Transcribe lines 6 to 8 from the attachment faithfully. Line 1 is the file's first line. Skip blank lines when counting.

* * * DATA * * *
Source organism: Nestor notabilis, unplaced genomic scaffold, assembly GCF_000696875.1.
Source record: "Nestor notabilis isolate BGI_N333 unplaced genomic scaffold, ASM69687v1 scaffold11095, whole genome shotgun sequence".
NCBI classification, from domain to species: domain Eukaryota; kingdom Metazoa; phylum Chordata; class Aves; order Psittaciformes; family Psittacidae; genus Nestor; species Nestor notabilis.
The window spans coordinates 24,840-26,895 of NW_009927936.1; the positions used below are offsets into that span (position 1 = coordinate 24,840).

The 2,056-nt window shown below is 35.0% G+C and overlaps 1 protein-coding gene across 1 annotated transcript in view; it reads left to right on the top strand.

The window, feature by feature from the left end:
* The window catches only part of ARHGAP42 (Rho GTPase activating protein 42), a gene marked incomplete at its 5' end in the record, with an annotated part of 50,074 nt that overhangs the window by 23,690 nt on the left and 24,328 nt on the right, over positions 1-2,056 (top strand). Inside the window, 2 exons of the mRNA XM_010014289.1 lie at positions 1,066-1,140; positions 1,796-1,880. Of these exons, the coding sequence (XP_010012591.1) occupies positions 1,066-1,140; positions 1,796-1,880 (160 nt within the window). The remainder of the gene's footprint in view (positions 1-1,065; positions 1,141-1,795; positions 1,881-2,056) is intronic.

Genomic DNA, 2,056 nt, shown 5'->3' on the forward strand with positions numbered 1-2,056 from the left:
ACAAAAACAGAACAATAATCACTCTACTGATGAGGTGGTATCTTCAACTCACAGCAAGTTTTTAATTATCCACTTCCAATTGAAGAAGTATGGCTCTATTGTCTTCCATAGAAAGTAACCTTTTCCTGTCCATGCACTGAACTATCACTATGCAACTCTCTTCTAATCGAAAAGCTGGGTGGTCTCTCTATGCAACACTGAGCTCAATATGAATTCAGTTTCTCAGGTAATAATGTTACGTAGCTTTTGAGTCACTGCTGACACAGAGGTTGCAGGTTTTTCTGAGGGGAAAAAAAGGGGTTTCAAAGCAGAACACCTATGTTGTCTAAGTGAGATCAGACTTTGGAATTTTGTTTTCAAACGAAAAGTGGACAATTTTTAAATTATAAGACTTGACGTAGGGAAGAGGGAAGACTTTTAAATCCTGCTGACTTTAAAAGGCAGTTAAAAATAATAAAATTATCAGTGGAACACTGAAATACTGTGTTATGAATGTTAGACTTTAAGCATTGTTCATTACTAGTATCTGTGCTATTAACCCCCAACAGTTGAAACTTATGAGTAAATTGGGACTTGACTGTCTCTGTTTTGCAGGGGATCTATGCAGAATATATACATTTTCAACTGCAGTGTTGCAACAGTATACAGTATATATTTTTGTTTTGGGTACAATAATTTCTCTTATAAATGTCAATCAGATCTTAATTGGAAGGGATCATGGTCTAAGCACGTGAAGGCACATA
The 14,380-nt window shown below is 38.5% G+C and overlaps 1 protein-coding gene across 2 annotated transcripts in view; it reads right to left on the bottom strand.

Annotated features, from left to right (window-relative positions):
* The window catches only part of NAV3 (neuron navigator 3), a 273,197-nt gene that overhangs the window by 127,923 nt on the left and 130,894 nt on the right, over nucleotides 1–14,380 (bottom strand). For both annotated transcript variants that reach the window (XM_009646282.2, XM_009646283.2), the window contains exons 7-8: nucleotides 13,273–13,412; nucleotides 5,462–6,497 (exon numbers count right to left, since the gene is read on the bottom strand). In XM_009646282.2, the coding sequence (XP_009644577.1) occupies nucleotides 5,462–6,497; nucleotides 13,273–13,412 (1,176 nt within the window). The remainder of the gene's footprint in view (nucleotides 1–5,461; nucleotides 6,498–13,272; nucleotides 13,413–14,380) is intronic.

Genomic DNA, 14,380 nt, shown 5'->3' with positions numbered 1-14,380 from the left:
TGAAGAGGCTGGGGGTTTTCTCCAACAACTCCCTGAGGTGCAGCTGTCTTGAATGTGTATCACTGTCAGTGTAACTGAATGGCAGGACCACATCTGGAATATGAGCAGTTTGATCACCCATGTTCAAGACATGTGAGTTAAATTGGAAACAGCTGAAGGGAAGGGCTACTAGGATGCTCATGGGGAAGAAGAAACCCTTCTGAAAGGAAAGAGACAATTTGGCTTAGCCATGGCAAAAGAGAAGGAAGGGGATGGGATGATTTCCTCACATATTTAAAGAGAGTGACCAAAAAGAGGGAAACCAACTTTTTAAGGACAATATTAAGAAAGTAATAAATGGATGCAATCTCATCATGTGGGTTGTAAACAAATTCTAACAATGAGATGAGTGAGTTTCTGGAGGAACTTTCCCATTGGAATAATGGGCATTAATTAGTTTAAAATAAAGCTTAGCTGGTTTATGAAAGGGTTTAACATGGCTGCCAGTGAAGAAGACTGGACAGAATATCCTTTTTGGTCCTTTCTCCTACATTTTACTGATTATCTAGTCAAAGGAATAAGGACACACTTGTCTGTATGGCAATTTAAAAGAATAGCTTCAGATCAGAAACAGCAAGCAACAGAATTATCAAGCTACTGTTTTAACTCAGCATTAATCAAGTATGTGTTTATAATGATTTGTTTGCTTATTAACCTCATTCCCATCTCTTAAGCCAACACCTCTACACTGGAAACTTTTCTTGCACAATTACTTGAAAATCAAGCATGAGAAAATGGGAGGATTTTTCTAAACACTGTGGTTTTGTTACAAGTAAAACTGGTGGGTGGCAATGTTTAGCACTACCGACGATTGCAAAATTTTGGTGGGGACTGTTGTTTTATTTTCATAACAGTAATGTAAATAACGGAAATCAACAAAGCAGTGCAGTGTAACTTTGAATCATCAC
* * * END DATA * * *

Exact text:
The window, feature by feature from the left end:
* The window catches only part of ARHGAP42 (Rho GTPase activating protein 42), a gene marked incomplete at its 5' end in the record, with an annotated part of 50,074 nt that overhangs the window by 23,690 nt on the left and 24,328 nt on the right, over positions 1-2,056 (top strand). Inside the window, 2 exons of the mRNA XM_010014289.1 lie at positions 1,066-1,140; positions 1,796-1,880. Of these exons, the coding sequence (XP_010012591.1) occupies positions 1,066-1,140; positions 1,796-1,880 (160 nt within the window). The remainder of the gene's footprint in view (positions 1-1,065; positions 1,141-1,795; positions 1,881-2,056) is intronic.

Genomic DNA, 2,056 nt, shown 5'->3' on the forward strand with positions numbered 1-2,056 from the left: